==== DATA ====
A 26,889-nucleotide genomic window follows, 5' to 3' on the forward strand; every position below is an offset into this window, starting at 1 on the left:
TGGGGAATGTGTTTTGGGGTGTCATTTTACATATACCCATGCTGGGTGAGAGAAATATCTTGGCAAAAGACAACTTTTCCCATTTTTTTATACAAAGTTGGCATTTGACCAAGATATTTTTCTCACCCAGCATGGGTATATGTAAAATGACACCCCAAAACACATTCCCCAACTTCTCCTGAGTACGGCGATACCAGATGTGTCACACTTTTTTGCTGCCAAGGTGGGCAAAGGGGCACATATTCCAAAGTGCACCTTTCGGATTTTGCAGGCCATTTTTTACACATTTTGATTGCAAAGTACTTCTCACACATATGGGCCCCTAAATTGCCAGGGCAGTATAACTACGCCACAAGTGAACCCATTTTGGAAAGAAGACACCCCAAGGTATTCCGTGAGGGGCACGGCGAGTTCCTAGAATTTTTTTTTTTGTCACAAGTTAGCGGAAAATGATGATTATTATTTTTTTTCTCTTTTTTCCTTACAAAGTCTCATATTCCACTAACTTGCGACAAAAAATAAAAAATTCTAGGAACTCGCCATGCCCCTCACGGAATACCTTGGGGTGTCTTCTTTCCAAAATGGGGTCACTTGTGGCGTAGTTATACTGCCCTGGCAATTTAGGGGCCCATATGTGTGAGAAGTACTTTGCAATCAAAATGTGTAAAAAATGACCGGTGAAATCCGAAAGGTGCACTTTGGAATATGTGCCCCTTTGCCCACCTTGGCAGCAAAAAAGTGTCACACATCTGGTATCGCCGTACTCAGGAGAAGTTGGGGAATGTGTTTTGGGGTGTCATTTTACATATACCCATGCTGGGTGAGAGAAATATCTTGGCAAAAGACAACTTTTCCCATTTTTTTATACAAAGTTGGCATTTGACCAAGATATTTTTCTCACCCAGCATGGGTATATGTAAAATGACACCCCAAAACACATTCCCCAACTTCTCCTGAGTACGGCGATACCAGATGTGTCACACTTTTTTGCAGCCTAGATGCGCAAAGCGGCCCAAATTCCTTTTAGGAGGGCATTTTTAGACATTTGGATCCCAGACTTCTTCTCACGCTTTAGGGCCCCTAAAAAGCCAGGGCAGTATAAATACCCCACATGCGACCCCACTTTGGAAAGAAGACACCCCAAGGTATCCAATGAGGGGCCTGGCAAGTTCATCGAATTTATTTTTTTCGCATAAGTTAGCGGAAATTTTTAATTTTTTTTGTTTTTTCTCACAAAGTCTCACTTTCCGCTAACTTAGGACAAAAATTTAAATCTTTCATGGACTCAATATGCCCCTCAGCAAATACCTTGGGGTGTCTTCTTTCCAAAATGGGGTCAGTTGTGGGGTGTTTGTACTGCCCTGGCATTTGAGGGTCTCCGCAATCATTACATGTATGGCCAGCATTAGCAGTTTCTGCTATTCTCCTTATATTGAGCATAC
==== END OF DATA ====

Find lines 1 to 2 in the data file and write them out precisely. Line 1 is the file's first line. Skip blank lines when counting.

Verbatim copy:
A 26,889-nucleotide genomic window follows, 5' to 3' on the forward strand; every position below is an offset into this window, starting at 1 on the left:
TGGGGAATGTGTTTTGGGGTGTCATTTTACATATACCCATGCTGGGTGAGAGAAATATCTTGGCAAAAGACAACTTTTCCCATTTTTTTATACAAAGTTGGCATTTGACCAAGATATTTTTCTCACCCAGCATGGGTATATGTAAAATGACACCCCAAAACACATTCCCCAACTTCTCCTGAGTACGGCGATACCAGATGTGTCACACTTTTTTGCTGCCAAGGTGGGCAAAGGGGCACATATTCCAAAGTGCACCTTTCGGATTTTGCAGGCCATTTTTTACACATTTTGATTGCAAAGTACTTCTCACACATATGGGCCCCTAAATTGCCAGGGCAGTATAACTACGCCACAAGTGAACCCATTTTGGAAAGAAGACACCCCAAGGTATTCCGTGAGGGGCACGGCGAGTTCCTAGAATTTTTTTTTTTGTCACAAGTTAGCGGAAAATGATGATTATTATTTTTTTTCTCTTTTTTCCTTACAAAGTCTCATATTCCACTAACTTGCGACAAAAAATAAAAAATTCTAGGAACTCGCCATGCCCCTCACGGAATACCTTGGGGTGTCTTCTTTCCAAAATGGGGTCACTTGTGGCGTAGTTATACTGCCCTGGCAATTTAGGGGCCCATATGTGTGAGAAGTACTTTGCAATCAAAATGTGTAAAAAATGACCGGTGAAATCCGAAAGGTGCACTTTGGAATATGTGCCCCTTTGCCCACCTTGGCAGCAAAAAAGTGTCACACATCTGGTATCGCCGTACTCAGGAGAAGTTGGGGAATGTGTTTTGGGGTGTCATTTTACATATACCCATGCTGGGTGAGAGAAATATCTTGGCAAAAGACAACTTTTCCCATTTTTTTATACAAAGTTGGCATTTGACCAAGATATTTTTCTCACCCAGCATGGGTATATGTAAAATGACACCCCAAAACACATTCCCCAACTTCTCCTGAGTACGGCGATACCAGATGTGTCACACTTTTTTGCAGCCTAGATGCGCAAAGCGGCCCAAATTCCTTTTAGGAGGGCATTTTTAGACATTTGGATCCCAGACTTCTTCTCACGCTTTAGGGCCCCTAAAAAGCCAGGGCAGTATAAATACCCCACATGCGACCCCACTTTGGAAAGAAGACACCCCAAGGTATCCAATGAGGGGCCTGGCAAGTTCATCGAATTTATTTTTTTCGCATAAGTTAGCGGAAATTTTTAATTTTTTTTGTTTTTTCTCACAAAGTCTCACTTTCCGCTAACTTAGGACAAAAATTTAAATCTTTCATGGACTCAATATGCCCCTCAGCAAATACCTTGGGGTGTCTTCTTTCCAAAATGGGGTCAGTTGTGGGGTGTTTGTACTGCCCTGGCATTTGAGGGTCTCCGCAATCATTACATGTATGGCCAGCATTAGCAGTTTCTGCTATTCTCCTTATATTGAGCATAC